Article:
Currumbin Wildlife Sanctuary

Currumbin Wildlife Sanctuary

Currumbin Wildlife Sanctuary

Location and History

The Currumbin Wildlife Sanctuary is located on the picturesque southern end of Queensland’s Gold Coast in Currumbin Valley. It spans an impressive 27-acres, encompassing beautiful natural bushland and offering breathtaking views of the surrounding Currumbin rainforest landscape. The sanctuary was first established in 1947 by a philanthropic couple named Alex and Siggy Griffiths who owned the land. The Griffiths used the property to care for sick, injured, and orphaned native wildlife. By 1975, the sanctuary was officially opened to the public and has since grown into one of Australia’s biggest and most respected not-for-profit wildlife parks.

Today, Currumbin Wildlife Sanctuary plays an integral role in rehabilitating wildlife, allowing visitors to observe Australian native species, and protecting rainforest ecosystems across South East Queensland.


There are various unique attractions making Currumbin Wildlife Sanctuary a must-see for both nature lovers, families and tourists. One of the most popular attractions is the expansive Kangaroo Reserve, where visitors are welcomed by hundreds of red kangaroos and wallabies that are free to move across the grounds. There is also a dedicated Koala Conservation Centre with elevated wooden walkways, allowing close-up viewing of these cuddly icons. Other highlights include the Reptile and Frog House, displays of endangered wildlife like the Southern Cassowary, a Free Flight Bird Show featuring trained falcons, owls and eagles, as well as daily animal feeding presentations across the park.

Native Animal Exhibits

Kangaroos and wallabies

The expansive Kangaroo Reserve is undoubtedly one of the most iconic attractions at the sanctuary. Here, visitors can walk amongst over 50 inquisitive red kangaroos and wallaroos as they roam freely across the landscape. Friendly wallabies can also be spotted hiding amongst the bushes and trees. Guests have the special opportunity to purchase a bag of food at the entrance to hand-feed these charismatic marsupials up close. It’s the perfect encounter with Australia’s most famous wildlife.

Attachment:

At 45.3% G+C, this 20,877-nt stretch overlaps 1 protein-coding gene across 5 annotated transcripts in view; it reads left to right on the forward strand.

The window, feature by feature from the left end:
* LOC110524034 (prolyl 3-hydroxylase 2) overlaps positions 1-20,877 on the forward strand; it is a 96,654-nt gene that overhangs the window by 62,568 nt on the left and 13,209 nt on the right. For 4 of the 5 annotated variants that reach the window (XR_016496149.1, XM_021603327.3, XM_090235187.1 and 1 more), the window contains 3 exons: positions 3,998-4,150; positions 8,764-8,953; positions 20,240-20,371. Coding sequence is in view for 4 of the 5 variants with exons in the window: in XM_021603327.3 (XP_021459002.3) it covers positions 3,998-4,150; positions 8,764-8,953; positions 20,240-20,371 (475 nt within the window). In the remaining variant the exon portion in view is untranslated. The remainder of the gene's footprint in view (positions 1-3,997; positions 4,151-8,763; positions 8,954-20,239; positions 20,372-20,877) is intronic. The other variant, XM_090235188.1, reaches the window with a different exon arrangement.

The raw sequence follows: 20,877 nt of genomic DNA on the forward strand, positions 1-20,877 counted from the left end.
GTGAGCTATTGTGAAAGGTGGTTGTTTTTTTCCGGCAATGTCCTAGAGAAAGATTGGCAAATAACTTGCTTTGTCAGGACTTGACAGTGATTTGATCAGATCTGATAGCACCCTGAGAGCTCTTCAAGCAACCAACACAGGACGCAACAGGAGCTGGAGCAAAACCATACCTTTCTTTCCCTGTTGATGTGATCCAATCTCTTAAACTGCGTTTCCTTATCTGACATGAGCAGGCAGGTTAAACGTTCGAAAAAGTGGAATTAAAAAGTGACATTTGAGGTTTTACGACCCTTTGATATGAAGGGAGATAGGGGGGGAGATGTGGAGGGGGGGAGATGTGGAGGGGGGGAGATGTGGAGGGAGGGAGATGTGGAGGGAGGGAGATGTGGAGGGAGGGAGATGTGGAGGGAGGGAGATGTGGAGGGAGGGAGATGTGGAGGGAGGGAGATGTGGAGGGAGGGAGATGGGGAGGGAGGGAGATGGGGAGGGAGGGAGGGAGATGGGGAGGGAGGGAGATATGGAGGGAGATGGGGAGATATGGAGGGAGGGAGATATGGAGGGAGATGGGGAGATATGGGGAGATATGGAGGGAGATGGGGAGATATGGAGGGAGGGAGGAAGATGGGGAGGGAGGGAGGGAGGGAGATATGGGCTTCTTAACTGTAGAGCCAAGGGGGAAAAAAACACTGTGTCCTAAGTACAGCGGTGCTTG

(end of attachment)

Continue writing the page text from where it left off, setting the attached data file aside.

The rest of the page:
The Koala Conservation Centre at Currumbin provides rare insight into the lives of koalas. An elevated boardwalk loops through sprawling eucalyptus woodlands, allowing visitors to spot wild koalas snoozing in the branches. The sanctuary is also home to the country’s only koala hospital – a specialist facility for treating sick and injured koalas through medical care, rehabilitation and research. Guests can even have their photo taken while patting or holding a koala, supporting this vulnerable and endearing species.


Australian wombats – stout, muscular marsupials – can be seen burrowing and grazing in their timber and stone enclosure. Fun Fact: Currumbin Wildlife Sanctuary established the first ever wombat breeding program for the endangered southern hairy-nose wombat. Guests can watch these cute diggers playing and rooting for vegetation.


One of Australia’s most peculiar egg-laying mammals, the short-beaked echidna, can be found waddling along dirt tracks across the sanctuary’s wild bushland spaces. These spiny monotremes use their long snouts and tongues to feast upon ants and termites from fallen logs and rocky nooks. Echidnas are elusive creatures, so spotting one forages for insects is an exciting experience!